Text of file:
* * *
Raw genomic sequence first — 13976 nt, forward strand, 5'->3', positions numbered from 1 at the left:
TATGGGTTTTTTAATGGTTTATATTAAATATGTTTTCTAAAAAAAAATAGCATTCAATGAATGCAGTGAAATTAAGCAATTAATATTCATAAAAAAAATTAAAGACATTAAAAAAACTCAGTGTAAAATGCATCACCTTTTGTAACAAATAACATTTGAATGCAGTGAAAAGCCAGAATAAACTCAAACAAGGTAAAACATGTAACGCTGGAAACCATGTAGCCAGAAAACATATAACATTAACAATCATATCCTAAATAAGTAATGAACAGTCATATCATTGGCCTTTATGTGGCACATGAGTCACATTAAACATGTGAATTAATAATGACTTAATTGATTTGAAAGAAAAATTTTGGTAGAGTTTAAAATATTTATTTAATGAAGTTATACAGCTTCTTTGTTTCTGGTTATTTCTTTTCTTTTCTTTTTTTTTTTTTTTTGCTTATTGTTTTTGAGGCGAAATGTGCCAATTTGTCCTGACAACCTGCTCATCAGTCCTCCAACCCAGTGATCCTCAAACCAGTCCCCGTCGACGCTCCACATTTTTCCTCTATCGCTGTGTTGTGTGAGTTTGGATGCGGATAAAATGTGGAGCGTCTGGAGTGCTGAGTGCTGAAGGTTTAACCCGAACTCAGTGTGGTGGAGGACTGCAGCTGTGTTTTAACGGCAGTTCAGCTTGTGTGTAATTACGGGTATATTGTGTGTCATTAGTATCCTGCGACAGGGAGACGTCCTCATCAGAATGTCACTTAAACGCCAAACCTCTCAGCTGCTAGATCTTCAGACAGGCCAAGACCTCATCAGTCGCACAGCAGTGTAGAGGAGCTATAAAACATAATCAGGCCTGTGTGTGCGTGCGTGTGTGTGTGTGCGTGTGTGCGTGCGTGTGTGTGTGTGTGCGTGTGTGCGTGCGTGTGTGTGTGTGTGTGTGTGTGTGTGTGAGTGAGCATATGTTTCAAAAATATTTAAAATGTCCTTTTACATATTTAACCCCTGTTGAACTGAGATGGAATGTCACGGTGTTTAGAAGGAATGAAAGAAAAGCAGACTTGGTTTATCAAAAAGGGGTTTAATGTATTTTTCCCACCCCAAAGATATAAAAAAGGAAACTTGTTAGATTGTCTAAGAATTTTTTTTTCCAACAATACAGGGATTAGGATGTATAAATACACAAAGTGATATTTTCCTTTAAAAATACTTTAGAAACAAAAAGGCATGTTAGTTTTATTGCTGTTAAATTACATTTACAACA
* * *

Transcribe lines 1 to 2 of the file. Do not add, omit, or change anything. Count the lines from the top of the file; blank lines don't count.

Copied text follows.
Raw genomic sequence first — 13976 nt, forward strand, 5'->3', positions numbered from 1 at the left:
TATGGGTTTTTTAATGGTTTATATTAAATATGTTTTCTAAAAAAAAATAGCATTCAATGAATGCAGTGAAATTAAGCAATTAATATTCATAAAAAAAATTAAAGACATTAAAAAAACTCAGTGTAAAATGCATCACCTTTTGTAACAAATAACATTTGAATGCAGTGAAAAGCCAGAATAAACTCAAACAAGGTAAAACATGTAACGCTGGAAACCATGTAGCCAGAAAACATATAACATTAACAATCATATCCTAAATAAGTAATGAACAGTCATATCATTGGCCTTTATGTGGCACATGAGTCACATTAAACATGTGAATTAATAATGACTTAATTGATTTGAAAGAAAAATTTTGGTAGAGTTTAAAATATTTATTTAATGAAGTTATACAGCTTCTTTGTTTCTGGTTATTTCTTTTCTTTTCTTTTTTTTTTTTTTTTGCTTATTGTTTTTGAGGCGAAATGTGCCAATTTGTCCTGACAACCTGCTCATCAGTCCTCCAACCCAGTGATCCTCAAACCAGTCCCCGTCGACGCTCCACATTTTTCCTCTATCGCTGTGTTGTGTGAGTTTGGATGCGGATAAAATGTGGAGCGTCTGGAGTGCTGAGTGCTGAAGGTTTAACCCGAACTCAGTGTGGTGGAGGACTGCAGCTGTGTTTTAACGGCAGTTCAGCTTGTGTGTAATTACGGGTATATTGTGTGTCATTAGTATCCTGCGACAGGGAGACGTCCTCATCAGAATGTCACTTAAACGCCAAACCTCTCAGCTGCTAGATCTTCAGACAGGCCAAGACCTCATCAGTCGCACAGCAGTGTAGAGGAGCTATAAAACATAATCAGGCCTGTGTGTGCGTGCGTGTGTGTGTGTGCGTGTGTGCGTGCGTGTGTGTGTGTGTGCGTGTGTGCGTGCGTGTGTGTGTGTGTGTGTGTGTGTGTGTGAGTGAGCATATGTTTCAAAAATATTTAAAATGTCCTTTTACATATTTAACCCCTGTTGAACTGAGATGGAATGTCACGGTGTTTAGAAGGAATGAAAGAAAAGCAGACTTGGTTTATCAAAAAGGGGTTTAATGTATTTTTCCCACCCCAAAGATATAAAAAAGGAAACTTGTTAGATTGTCTAAGAATTTTTTTTTCCAACAATACAGGGATTAGGATGTATAAATACACAAAGTGATATTTTCCTTTAAAAATACTTTAGAAACAAAAAGGCATGTTAGTTTTATTGCTGTTAAATTACATTTACAACA